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Millie’s garden PDF Print E-mail
Monday, June 13, 2011 6:02 AM

Millie Ruen lives in a garden. Her cozy little country home near Ottoville, is surrounded by beautiful flowers, trees, shrubs and vegetables. She doesn’t have to worry about mowing a big lawn but she is very passionate about all the plants and trees, which surround her home.

Just take a Sunday drive down Road 24, between Ottoville and Fort Jennings and you will notice this land of color — changing color, depending on which flowers are in bloom. You can’t miss this oasis, because it covers three acres of gardening.

Her array of plants includes perennials and annuals, such as marigolds, peonies, allium, petunias, begonias, zennias, lilies, iris, Siberian iris, salvia, rudbeckia (Indian Summer), lavender, cocks combs, geraniums dahlias, celosia, yarrow, calenda, coleus, wisteria, tanzy, hollyhocks, hostas, mums and more. There is always something blooming in her garden from spring until fall. Millie has some Knock-out Roses but she shies away from floribunda and tea roses because of all the spraying they require. Last year Millie grew a 14 foot sunflower, with over 900 blooms.

Her drive-way is lined with yellow and orange marigolds, which she started from seed under the grow lights in her basement. Millie started 30 flats of flowers under light this year. She is a big believer in composting, which produces notable results in her plants.
Millie also has a large vegetable garden, which includes: tomatoes, potatoes, onions, garlic, beans, peas, celery, cabbage, carrots, radishes, sweet corn and even popcorn.

Millie was born to Aloysius and Loretta (Hilvers) Ruen on their farm near Ottoville.  She has four brothers and four sisters. They are Paul, Fred, Roger and Joe Ruen, Marilyn Calvelage, Catherine Heitz, Irene Bullard and Mary Honigford. Her brothers and sisters have provided her with many nieces and nephews. Each year at Christmas, Millie sends out a letter, but it is not your typical Holiday letter. In her letter, she tells family stories of when they were growing up. They are very interesting. Millie shares her country home with her trusty little watch dog, Jock.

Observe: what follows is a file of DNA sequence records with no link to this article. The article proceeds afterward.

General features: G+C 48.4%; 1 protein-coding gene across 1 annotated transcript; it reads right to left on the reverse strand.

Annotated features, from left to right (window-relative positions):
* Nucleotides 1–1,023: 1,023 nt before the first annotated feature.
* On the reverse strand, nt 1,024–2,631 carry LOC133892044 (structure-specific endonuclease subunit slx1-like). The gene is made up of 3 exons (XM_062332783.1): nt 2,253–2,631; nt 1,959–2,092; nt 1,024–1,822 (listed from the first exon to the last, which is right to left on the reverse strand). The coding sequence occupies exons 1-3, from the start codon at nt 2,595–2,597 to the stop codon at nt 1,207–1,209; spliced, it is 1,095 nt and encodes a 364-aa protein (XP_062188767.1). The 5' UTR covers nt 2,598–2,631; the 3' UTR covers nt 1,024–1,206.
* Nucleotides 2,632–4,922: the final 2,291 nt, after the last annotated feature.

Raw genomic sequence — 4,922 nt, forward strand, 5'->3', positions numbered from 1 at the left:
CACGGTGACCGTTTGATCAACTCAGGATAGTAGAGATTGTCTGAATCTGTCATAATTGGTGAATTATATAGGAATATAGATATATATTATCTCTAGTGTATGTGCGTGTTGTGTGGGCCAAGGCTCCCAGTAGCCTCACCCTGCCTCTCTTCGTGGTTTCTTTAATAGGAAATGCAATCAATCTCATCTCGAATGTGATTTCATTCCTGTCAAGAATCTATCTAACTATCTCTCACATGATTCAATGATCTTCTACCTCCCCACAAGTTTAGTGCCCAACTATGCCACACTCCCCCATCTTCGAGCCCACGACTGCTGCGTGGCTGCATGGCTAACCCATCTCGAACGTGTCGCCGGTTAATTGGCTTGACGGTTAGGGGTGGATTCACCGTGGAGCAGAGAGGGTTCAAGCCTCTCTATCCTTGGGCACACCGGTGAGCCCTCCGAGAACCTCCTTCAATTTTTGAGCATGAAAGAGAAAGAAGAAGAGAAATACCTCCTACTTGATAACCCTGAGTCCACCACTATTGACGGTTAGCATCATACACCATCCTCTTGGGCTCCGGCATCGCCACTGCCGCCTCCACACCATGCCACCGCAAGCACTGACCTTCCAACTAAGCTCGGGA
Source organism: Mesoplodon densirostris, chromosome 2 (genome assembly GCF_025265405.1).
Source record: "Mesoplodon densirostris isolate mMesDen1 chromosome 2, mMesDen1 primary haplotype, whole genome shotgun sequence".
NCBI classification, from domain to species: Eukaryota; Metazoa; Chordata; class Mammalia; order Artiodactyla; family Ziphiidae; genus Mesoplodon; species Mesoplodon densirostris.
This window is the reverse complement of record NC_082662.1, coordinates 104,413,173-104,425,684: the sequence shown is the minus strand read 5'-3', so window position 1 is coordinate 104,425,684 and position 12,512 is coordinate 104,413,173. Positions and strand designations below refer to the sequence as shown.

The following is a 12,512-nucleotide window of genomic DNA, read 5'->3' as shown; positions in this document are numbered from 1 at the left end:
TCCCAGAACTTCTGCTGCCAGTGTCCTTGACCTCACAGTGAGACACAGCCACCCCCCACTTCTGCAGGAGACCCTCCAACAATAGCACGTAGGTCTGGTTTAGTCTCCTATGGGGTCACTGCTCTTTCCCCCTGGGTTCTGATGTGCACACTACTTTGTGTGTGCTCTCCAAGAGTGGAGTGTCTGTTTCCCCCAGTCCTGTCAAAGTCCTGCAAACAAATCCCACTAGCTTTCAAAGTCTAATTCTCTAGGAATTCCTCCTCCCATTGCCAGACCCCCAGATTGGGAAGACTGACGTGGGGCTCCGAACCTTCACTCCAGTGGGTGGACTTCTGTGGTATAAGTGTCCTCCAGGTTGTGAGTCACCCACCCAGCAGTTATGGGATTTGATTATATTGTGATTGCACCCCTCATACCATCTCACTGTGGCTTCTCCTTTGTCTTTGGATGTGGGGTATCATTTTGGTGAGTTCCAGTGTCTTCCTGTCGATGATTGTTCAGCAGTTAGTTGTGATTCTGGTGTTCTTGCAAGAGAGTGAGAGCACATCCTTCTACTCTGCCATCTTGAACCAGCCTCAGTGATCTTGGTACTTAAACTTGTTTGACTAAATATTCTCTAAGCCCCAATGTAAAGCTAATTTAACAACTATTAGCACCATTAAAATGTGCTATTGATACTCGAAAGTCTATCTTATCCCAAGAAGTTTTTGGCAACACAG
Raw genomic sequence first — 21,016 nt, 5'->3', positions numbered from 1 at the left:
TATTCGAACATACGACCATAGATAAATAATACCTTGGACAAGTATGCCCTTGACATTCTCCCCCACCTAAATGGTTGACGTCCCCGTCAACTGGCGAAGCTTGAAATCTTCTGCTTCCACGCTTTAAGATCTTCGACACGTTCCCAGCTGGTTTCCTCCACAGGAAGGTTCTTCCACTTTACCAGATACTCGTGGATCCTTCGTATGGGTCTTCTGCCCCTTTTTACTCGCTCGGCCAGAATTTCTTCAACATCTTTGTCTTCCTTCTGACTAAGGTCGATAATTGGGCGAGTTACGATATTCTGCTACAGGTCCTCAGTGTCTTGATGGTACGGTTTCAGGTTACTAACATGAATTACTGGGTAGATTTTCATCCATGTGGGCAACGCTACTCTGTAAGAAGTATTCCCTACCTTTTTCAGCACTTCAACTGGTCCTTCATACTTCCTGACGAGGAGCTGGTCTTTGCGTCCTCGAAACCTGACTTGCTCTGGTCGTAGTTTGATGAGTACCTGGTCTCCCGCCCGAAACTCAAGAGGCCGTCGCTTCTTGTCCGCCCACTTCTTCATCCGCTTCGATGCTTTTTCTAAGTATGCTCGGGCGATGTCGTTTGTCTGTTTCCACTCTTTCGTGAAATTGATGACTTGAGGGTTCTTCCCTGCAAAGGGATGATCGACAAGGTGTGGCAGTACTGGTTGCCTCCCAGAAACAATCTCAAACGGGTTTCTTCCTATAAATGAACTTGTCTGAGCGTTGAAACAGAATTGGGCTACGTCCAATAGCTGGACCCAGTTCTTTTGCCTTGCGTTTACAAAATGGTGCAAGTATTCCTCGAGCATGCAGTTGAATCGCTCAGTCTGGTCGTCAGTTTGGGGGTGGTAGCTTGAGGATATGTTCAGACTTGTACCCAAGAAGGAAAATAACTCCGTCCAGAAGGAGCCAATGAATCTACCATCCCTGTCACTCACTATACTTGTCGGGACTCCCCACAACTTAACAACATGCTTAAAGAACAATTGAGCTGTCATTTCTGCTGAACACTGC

Millie graduated from Ottoville High School in 1959 and is a 1963 graduate of Mary Manse College in Toledo. She taught school two years in Toledo and then moved to Columbus, where she taught 29 years in the inner city schools.

While living in Columbus, she played ASA softball and AAU basketball. Her Columbus softball team, the “Red Birds” won the state championships during her first and second years with the team. The Red Birds earned a spot at the Nationals in Wisconsin and North Carolina. Millie was chosen a National All Star during the tournament in Sheboygan. She played left field and had a really good arm.
Millie played college basketball at Mary Manse, and then went on to play semi-pro basketball in Columbus. Her team earned a spot at the Women’s National Tourney in Gallup, New Mexico. While at Mary Manse, the girls played the old time “half court” game — three on offense and three on defense.

Millie retired from teaching and returned to Ottoville in May of 1997. She lived in her basement while construction of the house was completed on top of her. Her home is located on a portion of the family farm.

Since returning to Ottoville, she has been active in church and county activities. She achieved her Master Gardener (of Putnam County) certificate in 1998 and has been a trustee on the Putnam County Historical Society since 1998. Millie took over the position of archivist at the Immaculate Conception Church Museum, upon the death of Rita Turnwald. She was chairman of the committee that compiled and published the Putnam County History & Families and serves on other committees for the historical society, such as the Historical Church Tour and the booth at the Putnam County Fair.

Millie has two ponds on her property. The one measures 2/3 of an acre and has fish in it. The other is a smaller frog pond with no fish, because the fish would eat the little tadpoles. She has the big pond surrounded by flowers, with sweet potato plants draping the banks. However, this spring the rabbits have been real pests, by eating the sweet potato plants.

In two weeks we will visit Millie’s garden again to learn about her many varieties of trees and shrub, along with the composting she does.


Last Updated on Tuesday, November 06, 2012 3:23 PM

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